In IPR2016-00948, the PTAB concluded that Claims 1, 6, 13, 14, 16, 17, 19, and 20 of the '525 Patent were anticipated by Tosaki and that Claim 20 of the '525 Patent was obvious over Enright and Tosaki. Ex. K to Becker Decl. (docket no. 262-11). In IPR2016-00949, the PTAB determined that Claims 1, 3-12, 15-17, 19, and 20 of the '770 Patent were anticipated by Tosaki and that Claims 1-12, 15-18, and 20 of the '770 Patent were obvious over Enright. Ex. L to Becker Decl. (docket no. 262-12). The PTAB rejected Valve's other invalidity contentions, including its reliance on Oelsch in combination with Enright and Tosaki. See Exs. K & L to Becker Decl. The claims surviving inter partes review and still pending in this matter are Claims 2-5, 7-12, 15, and 18 of the '525 Patent and Claims 13 and 14 of the '770 Patent, all of which are dependent claims.

         With regard to these remaining patent claims, Valve had sought inter partes review in reliance on the following prior art references:

Table 2: Grounds Rejected by PTAB
Patent Claims Prior Art References
’525 Patent 15 Enright, Tosaki, and Ono[5]
2, 4, 5, 7, 8, 12, and 15 Tosaki and Jimakos[6]
’770 Patent 13 Enright, Tosaki, and Ono
13 and 14 Tosaki and Jimakos

See Exs. C and D to Becker Decl. (docket nos. 262-3 & 262-4). The PTAB concluded, however, that Valve had not demonstrated a “reasonable likelihood” of prevailing on its contentions that the claims listed in Table 2 are unpatentable as obvious over the prior art references identified. See Exs. E and F to Becker Decl. (docket nos. 262-5 & 262-6). In defending against the infringement allegations in this litigation, Valve continues to rely on the combinations of (i) Enright, Tosaki, and Ono, and (ii) Tosaki and Jimakos (collectively, the “non-instituted grounds”) to challenge the validity of most of the remaining patent claims.

         Valve also asserts that the following prior art references, which were not raised in the IPR proceedings (collectively, the “non-petitioned grounds”), render most of the remaining patent claims obvious:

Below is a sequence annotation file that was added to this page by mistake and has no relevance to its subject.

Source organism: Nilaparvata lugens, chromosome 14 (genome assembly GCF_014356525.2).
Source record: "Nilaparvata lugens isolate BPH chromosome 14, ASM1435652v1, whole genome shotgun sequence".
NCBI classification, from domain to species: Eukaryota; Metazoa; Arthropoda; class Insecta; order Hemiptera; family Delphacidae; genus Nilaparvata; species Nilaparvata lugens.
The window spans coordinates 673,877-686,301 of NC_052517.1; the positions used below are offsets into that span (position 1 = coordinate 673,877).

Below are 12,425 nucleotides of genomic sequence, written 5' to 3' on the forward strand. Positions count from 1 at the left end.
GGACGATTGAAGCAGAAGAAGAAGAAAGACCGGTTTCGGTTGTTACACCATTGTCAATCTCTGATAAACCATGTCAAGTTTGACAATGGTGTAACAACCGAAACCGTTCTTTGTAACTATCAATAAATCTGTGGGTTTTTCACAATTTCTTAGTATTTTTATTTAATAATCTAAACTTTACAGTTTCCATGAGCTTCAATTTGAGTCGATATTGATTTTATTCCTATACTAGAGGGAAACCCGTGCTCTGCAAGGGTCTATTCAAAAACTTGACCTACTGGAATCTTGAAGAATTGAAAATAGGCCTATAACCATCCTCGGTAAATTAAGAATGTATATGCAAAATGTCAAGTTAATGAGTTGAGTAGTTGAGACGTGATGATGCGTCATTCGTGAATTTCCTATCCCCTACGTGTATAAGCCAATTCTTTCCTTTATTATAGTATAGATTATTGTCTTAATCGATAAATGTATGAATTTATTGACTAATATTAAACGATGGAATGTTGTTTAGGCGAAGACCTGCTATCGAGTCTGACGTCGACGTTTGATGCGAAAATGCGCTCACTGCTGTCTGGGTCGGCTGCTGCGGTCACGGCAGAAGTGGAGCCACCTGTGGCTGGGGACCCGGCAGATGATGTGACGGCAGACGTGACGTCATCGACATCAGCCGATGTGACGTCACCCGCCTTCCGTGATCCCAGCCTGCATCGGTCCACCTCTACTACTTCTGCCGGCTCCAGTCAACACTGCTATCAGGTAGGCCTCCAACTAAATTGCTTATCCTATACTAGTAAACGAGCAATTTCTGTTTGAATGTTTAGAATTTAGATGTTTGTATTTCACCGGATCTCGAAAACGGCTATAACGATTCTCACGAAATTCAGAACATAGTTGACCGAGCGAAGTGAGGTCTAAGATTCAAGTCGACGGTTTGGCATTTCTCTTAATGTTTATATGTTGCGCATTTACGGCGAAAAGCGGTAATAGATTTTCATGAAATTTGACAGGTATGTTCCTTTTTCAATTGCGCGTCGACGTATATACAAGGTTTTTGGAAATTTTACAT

Table 3: Grounds Not Raised in IPR Petitions
Patent Claims Prior Art References
’525 Patent 2-3, 5, 9-11, and 18 Kotkin[7]
2, 4, 5, and 7-11 Willner,[8] Koji,[9] and Raymond[10]
’770 Patent 13 and 14 Willner and Koji

         See Def.'s Resp. at 1 (docket no. 276).[11] In its motion regarding IPR estoppel, Ironburg contends that Valve should be estopped from pursuing invalidity defenses on the grounds set forth in Tables 2 and 3, the non-instituted grounds and the non-petitioned grounds, respectively.

         B. Accusation of Inequitable Conduct

         In its separate motion for partial summary judgment, Ironburg seeks to prevent Valve from asserting inequitable conduct as an affirmative defense or counterclaim. In answering Ironburg's Second Amended Complaint, docket no. 44, Valve alleged that, during the prosecution of the '525 and '770 Patents, Ironburg failed to disclose a prior art reference, namely website posts titled “Rapid Fire Mod for Wireless Xbox 360 Controller, Step by Step Tutorial with Pictures, ” which Valve has denominated as the “Mod document, ” but which the PTAB abbreviated as “Jimakos” in connection with Valve's IPR petitions. See Def.'s Answer, Affirmative Defenses & Counterclaims at ¶¶ 59-98 (docket no. 49); see also Exs. E (at 17 n.5) & F (at 11 n.3) to Becker Decl. (docket nos. 262-5 & 262-6).

         Valve's fifth affirmative defense and ninth (declaratory judgment) counterclaim rely solely on Jimakos (or the Mod document) as a basis to deem the '525 and '770 Patents unenforceable as a result of inequitable conduct committed before the PTO during the patent application process.[12] In moving to strike the affirmative defense and dismiss the counterclaim, Ironburg contends that Jimakos does not have the requisite “materiality” to support a finding of inequitable conduct, citing the PTAB's refusal to institute inter partes review as to the combination of Tosaki and Jimakos. Ironburg also asserts that Jimakos was, in fact, disclosed to the patent examiner.